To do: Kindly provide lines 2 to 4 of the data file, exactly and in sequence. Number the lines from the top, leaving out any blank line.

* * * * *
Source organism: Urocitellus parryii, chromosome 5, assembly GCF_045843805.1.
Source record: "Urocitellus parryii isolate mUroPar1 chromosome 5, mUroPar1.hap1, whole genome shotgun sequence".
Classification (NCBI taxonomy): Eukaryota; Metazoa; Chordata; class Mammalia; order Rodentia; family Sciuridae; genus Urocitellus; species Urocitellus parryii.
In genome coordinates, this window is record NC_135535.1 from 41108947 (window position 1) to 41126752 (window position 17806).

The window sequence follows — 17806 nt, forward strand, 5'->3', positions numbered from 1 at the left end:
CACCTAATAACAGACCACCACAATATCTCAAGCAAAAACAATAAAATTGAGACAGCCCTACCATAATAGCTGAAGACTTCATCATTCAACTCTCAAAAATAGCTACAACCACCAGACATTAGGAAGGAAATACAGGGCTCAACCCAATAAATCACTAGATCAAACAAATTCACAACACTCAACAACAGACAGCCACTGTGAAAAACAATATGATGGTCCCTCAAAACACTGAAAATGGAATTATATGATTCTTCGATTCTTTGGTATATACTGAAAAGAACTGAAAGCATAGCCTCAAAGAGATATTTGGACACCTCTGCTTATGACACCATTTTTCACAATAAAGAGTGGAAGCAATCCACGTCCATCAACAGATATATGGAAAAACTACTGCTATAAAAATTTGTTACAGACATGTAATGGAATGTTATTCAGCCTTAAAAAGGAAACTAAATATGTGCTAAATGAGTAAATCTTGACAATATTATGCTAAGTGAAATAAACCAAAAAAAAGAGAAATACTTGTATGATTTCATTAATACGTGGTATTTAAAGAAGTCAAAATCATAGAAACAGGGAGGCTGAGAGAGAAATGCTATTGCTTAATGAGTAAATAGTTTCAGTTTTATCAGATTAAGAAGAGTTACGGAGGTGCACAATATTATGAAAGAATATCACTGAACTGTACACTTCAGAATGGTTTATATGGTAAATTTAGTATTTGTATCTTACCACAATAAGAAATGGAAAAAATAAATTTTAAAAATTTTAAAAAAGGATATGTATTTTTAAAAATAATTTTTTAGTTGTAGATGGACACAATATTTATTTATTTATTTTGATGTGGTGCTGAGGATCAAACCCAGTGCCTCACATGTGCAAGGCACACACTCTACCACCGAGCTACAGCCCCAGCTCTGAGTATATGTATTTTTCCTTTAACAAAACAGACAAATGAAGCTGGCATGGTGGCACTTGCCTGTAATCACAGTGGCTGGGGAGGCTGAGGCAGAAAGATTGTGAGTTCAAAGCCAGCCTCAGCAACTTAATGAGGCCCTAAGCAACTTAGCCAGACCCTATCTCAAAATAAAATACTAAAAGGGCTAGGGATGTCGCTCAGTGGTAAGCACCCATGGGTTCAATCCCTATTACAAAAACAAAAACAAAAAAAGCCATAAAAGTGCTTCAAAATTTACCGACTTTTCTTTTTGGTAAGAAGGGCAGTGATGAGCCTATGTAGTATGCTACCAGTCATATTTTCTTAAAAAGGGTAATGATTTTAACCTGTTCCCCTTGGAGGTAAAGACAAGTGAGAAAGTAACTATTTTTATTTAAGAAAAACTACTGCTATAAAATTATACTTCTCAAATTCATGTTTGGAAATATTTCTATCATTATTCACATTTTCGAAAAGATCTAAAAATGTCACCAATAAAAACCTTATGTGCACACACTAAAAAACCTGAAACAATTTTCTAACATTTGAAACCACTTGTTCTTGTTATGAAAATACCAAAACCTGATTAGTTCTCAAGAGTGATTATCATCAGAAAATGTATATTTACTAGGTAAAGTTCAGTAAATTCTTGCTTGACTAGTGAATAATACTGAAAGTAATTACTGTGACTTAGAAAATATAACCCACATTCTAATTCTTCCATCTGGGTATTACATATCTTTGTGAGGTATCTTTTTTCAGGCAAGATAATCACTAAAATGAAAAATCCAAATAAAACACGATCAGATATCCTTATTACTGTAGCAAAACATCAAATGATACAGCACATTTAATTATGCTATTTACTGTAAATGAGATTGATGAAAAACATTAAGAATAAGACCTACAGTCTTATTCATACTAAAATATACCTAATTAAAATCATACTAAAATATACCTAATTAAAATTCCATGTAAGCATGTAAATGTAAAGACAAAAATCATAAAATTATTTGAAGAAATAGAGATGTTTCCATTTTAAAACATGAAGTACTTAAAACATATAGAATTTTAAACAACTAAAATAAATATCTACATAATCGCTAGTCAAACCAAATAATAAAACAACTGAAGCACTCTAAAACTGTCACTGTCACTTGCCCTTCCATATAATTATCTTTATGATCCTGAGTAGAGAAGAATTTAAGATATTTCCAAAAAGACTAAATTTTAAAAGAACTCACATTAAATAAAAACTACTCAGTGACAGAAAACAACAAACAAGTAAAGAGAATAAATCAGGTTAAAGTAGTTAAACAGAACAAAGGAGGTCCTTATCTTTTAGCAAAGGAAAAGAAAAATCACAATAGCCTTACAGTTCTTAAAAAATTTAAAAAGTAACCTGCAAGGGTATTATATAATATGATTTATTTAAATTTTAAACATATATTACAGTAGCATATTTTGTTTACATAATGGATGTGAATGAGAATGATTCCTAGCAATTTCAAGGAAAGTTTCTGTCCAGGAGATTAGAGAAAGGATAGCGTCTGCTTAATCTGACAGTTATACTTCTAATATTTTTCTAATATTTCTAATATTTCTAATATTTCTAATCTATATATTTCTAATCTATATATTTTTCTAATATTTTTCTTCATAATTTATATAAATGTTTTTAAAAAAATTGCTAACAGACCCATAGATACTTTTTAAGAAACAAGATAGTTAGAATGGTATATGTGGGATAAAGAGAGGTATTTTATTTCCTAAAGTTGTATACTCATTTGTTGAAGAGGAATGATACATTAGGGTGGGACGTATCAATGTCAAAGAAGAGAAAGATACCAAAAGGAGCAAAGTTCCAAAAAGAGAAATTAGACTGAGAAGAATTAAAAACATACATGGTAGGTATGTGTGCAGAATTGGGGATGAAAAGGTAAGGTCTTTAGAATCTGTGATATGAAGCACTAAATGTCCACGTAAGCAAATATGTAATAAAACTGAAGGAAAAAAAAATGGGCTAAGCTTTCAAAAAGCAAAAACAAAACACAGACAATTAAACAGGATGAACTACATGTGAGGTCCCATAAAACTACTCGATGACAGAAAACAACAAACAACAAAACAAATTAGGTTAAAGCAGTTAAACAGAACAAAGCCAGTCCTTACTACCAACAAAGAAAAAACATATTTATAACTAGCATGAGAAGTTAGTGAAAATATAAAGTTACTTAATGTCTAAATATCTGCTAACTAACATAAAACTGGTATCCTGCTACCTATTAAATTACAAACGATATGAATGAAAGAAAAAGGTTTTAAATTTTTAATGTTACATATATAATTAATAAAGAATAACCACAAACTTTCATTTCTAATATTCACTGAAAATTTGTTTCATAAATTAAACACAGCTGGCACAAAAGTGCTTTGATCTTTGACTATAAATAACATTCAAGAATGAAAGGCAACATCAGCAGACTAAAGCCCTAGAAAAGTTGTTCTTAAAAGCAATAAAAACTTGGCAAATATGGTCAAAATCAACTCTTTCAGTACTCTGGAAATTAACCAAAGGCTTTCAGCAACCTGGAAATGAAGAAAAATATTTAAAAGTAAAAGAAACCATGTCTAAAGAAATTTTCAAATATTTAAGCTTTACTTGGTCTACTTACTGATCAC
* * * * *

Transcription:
Source record: "Urocitellus parryii isolate mUroPar1 chromosome 5, mUroPar1.hap1, whole genome shotgun sequence".
Classification (NCBI taxonomy): Eukaryota; Metazoa; Chordata; class Mammalia; order Rodentia; family Sciuridae; genus Urocitellus; species Urocitellus parryii.
In genome coordinates, this window is record NC_135535.1 from 41108947 (window position 1) to 41126752 (window position 17806).